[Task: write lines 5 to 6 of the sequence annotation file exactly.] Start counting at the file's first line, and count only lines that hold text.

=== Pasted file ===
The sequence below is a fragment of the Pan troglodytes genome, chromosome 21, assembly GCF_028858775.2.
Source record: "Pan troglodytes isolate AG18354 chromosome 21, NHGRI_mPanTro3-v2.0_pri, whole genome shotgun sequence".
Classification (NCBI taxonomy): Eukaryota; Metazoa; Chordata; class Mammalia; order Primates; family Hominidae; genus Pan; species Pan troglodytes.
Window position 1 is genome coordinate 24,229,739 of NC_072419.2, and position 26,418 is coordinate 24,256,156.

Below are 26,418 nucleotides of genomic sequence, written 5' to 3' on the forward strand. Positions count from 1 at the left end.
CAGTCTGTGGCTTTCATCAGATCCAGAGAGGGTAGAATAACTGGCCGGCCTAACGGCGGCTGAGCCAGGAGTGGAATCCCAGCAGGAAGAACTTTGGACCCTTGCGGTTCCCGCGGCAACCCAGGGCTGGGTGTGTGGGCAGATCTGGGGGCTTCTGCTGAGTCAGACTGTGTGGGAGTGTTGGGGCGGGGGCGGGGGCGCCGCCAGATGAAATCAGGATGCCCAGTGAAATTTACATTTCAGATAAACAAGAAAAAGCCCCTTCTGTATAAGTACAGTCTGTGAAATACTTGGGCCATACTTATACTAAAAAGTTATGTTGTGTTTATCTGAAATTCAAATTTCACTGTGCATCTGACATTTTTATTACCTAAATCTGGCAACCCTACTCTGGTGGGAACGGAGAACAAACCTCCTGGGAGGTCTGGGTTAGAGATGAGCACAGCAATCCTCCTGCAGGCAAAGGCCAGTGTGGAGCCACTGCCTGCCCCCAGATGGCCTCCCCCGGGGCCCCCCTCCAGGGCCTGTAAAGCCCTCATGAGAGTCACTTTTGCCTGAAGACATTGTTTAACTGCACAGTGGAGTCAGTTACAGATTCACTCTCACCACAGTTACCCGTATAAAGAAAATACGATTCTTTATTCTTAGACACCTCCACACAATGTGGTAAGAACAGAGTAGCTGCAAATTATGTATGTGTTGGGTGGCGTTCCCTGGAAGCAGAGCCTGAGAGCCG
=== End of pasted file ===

Below are 26,418 nucleotides of genomic sequence, written 5' to 3' on the forward strand. Positions count from 1 at the left end.
CAGTCTGTGGCTTTCATCAGATCCAGAGAGGGTAGAATAACTGGCCGGCCTAACGGCGGCTGAGCCAGGAGTGGAATCCCAGCAGGAAGAACTTTGGACCCTTGCGGTTCCCGCGGCAACCCAGGGCTGGGTGTGTGGGCAGATCTGGGGGCTTCTGCTGAGTCAGACTGTGTGGGAGTGTTGGGGCGGGGGCGGGGGCGCCGCCAGATGAAATCAGGATGCCCAGTGAAATTTACATTTCAGATAAACAAGAAAAAGCCCCTTCTGTATAAGTACAGTCTGTGAAATACTTGGGCCATACTTATACTAAAAAGTTATGTTGTGTTTATCTGAAATTCAAATTTCACTGTGCATCTGACATTTTTATTACCTAAATCTGGCAACCCTACTCTGGTGGGAACGGAGAACAAACCTCCTGGGAGGTCTGGGTTAGAGATGAGCACAGCAATCCTCCTGCAGGCAAAGGCCAGTGTGGAGCCACTGCCTGCCCCCAGATGGCCTCCCCCGGGGCCCCCCTCCAGGGCCTGTAAAGCCCTCATGAGAGTCACTTTTGCCTGAAGACATTGTTTAACTGCACAGTGGAGTCAGTTACAGATTCACTCTCACCACAGTTACCCGTATAAAGAAAATACGATTCTTTATTCTTAGACACCTCCACACAATGTGGTAAGAACAGAGTAGCTGCAAATTATGTATGTGTTGGGTGGCGTTCCCTGGAAGCAGAGCCTGAGAGCCG